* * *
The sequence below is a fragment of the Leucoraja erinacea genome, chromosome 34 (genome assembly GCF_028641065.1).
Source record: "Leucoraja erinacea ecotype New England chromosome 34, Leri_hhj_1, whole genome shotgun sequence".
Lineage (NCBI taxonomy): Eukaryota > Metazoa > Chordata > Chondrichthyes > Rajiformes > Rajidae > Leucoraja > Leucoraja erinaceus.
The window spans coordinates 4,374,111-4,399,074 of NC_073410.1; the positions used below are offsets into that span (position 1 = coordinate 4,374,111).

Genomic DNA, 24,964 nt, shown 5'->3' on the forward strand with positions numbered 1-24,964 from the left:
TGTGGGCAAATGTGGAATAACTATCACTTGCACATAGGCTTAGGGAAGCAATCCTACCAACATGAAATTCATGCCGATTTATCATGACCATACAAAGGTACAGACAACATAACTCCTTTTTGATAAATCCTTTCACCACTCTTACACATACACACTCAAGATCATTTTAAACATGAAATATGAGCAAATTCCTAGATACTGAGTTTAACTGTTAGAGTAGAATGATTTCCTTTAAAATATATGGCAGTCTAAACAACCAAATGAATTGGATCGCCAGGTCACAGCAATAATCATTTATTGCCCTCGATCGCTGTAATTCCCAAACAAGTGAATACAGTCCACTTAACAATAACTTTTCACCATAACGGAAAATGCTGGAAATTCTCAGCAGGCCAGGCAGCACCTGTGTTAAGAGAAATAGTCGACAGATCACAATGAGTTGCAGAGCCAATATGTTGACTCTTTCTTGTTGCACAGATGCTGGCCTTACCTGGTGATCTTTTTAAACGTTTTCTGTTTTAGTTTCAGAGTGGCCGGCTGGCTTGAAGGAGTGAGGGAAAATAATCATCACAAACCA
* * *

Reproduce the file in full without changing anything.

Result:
The sequence below is a fragment of the Leucoraja erinacea genome, chromosome 34 (genome assembly GCF_028641065.1).
Source record: "Leucoraja erinacea ecotype New England chromosome 34, Leri_hhj_1, whole genome shotgun sequence".
Lineage (NCBI taxonomy): Eukaryota > Metazoa > Chordata > Chondrichthyes > Rajiformes > Rajidae > Leucoraja > Leucoraja erinaceus.
The window spans coordinates 4,374,111-4,399,074 of NC_073410.1; the positions used below are offsets into that span (position 1 = coordinate 4,374,111).

Genomic DNA, 24,964 nt, shown 5'->3' on the forward strand with positions numbered 1-24,964 from the left:
TGTGGGCAAATGTGGAATAACTATCACTTGCACATAGGCTTAGGGAAGCAATCCTACCAACATGAAATTCATGCCGATTTATCATGACCATACAAAGGTACAGACAACATAACTCCTTTTTGATAAATCCTTTCACCACTCTTACACATACACACTCAAGATCATTTTAAACATGAAATATGAGCAAATTCCTAGATACTGAGTTTAACTGTTAGAGTAGAATGATTTCCTTTAAAATATATGGCAGTCTAAACAACCAAATGAATTGGATCGCCAGGTCACAGCAATAATCATTTATTGCCCTCGATCGCTGTAATTCCCAAACAAGTGAATACAGTCCACTTAACAATAACTTTTCACCATAACGGAAAATGCTGGAAATTCTCAGCAGGCCAGGCAGCACCTGTGTTAAGAGAAATAGTCGACAGATCACAATGAGTTGCAGAGCCAATATGTTGACTCTTTCTTGTTGCACAGATGCTGGCCTTACCTGGTGATCTTTTTAAACGTTTTCTGTTTTAGTTTCAGAGTGGCCGGCTGGCTTGAAGGAGTGAGGGAAAATAATCATCACAAACCA